Floyd Mayweather may have out maneuvered Manny Pacquiao on Suatrday night, but the real winner of the fight of the century may have been Periscope. The Twitter-owned live streaming app picked up a bunch of fresh downloads over the weekend, pushing its user base past the 1 million mark. Some of that growth was driven driven by fight fans looking to skirt the hefty pay per view price tag for the year’s biggest boxing match by using the app. Even as more traditional livestream were systematically shut down by fight promoters, thousands of fans were watching the fight via Periscope.
Live streaming apps present a unique challenge for content providers. In the past securing your monopoly on live events just meant scanning the web for a comparatively small number of live streams and make sure they’re shut down or slowed down to the point that they become unusable. With Periscope and competitor Meerkat in play, all anyone has to do is point their phone at a screen showing an authorized version of the fight. A single legitimate stream can generate dozens of pirate streams. The quality is lower, but with pay per view prices rising, sports fans are anxious for an alternative even if it is slightly less pristine.
Twitter CEO Dick Costolo seems unphased by concerns about piracy. On Saturday night he tweeted “And the winner is…@Periscope,” a thinly veiled reference to the app’s banner night.. Of course Costolo could use some good news to show investors given that Twitter’s stock price took a stumble last quarter that some are hailing as a grim sign for the company. A win, even one that feels a little dirty, is definitely in order.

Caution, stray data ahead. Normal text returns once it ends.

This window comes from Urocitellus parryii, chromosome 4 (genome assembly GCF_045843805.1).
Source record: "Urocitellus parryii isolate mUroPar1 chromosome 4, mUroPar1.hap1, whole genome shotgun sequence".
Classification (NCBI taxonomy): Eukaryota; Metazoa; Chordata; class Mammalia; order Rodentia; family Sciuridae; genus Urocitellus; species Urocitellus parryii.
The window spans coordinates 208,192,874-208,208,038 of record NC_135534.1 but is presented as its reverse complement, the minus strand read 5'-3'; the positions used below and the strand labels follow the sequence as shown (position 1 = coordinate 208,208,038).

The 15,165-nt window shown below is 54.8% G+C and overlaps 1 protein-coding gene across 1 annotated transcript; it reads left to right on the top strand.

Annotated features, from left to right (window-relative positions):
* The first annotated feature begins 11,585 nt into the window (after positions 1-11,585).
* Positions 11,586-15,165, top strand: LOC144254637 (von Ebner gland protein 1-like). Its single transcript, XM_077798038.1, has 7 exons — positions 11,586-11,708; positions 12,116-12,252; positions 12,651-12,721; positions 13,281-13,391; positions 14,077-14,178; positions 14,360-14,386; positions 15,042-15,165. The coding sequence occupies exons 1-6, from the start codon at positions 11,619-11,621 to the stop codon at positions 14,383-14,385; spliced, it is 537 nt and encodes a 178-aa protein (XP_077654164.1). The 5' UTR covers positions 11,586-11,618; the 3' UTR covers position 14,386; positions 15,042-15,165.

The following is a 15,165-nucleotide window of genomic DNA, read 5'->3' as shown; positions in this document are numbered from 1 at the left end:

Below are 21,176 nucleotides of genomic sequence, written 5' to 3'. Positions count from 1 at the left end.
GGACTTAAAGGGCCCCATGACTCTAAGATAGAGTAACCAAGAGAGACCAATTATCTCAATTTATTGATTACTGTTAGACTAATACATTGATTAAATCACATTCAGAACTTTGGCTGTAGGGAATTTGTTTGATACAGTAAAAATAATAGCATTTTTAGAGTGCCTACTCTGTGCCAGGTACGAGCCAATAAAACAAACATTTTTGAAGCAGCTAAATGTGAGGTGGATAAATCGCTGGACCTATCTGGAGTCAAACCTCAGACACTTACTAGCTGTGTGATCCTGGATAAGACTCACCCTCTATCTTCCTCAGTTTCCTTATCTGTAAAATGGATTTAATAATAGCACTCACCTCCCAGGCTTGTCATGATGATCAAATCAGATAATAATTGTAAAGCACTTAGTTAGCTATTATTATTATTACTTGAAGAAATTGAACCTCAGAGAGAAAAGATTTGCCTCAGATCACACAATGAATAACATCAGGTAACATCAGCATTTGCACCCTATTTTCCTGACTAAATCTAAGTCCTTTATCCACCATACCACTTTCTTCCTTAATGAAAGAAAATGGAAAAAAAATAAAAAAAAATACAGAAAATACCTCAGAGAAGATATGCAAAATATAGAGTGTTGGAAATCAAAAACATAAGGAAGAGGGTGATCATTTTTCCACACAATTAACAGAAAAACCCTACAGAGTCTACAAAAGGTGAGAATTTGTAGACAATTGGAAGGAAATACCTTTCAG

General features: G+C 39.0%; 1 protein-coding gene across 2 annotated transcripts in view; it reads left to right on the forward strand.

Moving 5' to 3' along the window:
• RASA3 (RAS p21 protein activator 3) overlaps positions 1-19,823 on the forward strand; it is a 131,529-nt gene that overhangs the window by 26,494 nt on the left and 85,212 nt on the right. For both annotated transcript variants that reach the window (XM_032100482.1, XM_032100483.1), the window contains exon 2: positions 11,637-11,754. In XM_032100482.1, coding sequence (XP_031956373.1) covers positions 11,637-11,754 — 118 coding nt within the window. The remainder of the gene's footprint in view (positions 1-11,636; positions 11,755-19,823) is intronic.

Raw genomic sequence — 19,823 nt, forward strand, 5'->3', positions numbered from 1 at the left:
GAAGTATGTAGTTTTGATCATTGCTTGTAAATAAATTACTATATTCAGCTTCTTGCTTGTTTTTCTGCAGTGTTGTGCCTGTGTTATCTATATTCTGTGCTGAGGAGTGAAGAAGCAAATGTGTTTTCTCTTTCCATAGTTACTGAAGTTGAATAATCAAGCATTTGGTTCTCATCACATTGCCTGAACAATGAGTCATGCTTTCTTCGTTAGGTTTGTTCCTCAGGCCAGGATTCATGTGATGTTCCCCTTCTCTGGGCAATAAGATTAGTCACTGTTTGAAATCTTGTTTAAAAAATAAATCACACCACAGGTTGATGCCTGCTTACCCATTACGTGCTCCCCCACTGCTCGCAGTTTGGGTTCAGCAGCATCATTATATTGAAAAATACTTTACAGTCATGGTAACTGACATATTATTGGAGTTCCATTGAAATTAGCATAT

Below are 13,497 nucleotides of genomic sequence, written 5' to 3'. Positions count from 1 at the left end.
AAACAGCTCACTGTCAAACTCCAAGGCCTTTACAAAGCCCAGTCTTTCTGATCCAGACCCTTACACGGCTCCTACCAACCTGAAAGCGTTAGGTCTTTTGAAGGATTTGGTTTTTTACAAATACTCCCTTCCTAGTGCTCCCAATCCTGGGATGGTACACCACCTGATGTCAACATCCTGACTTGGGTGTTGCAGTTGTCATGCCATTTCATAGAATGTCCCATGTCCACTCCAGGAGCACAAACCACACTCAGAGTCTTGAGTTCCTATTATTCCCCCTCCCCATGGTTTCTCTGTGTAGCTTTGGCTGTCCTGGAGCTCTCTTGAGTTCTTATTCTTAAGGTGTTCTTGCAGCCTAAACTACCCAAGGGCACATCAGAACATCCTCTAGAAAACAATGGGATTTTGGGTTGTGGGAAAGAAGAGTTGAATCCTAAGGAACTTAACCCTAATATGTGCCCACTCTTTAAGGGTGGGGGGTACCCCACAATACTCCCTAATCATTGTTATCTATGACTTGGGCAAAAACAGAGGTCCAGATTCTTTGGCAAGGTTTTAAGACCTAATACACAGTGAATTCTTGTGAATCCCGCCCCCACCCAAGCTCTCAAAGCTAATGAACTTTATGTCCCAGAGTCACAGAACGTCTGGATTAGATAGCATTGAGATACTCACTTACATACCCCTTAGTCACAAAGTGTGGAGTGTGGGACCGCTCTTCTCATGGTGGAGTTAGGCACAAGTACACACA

Of course Twitter probably isn’t anxious to sucker punch Hollywood too many times. Like most social media platforms Twitter has worked hard to develop a strong working relationship with the entertainment industry and it isn’t likely to jeopardize them for long. Periscope may enjoy a boost from its increased visibility but users can probably expect the company to start cracking down on pirate streams of high profile events in the not too distant future. Even so, it’ll be impossible to put the mobile live streaming genie entirely back into its bottle, meaning pirates just gained a useful new tool and old school entertainment is going to have to rethink how it controls content.
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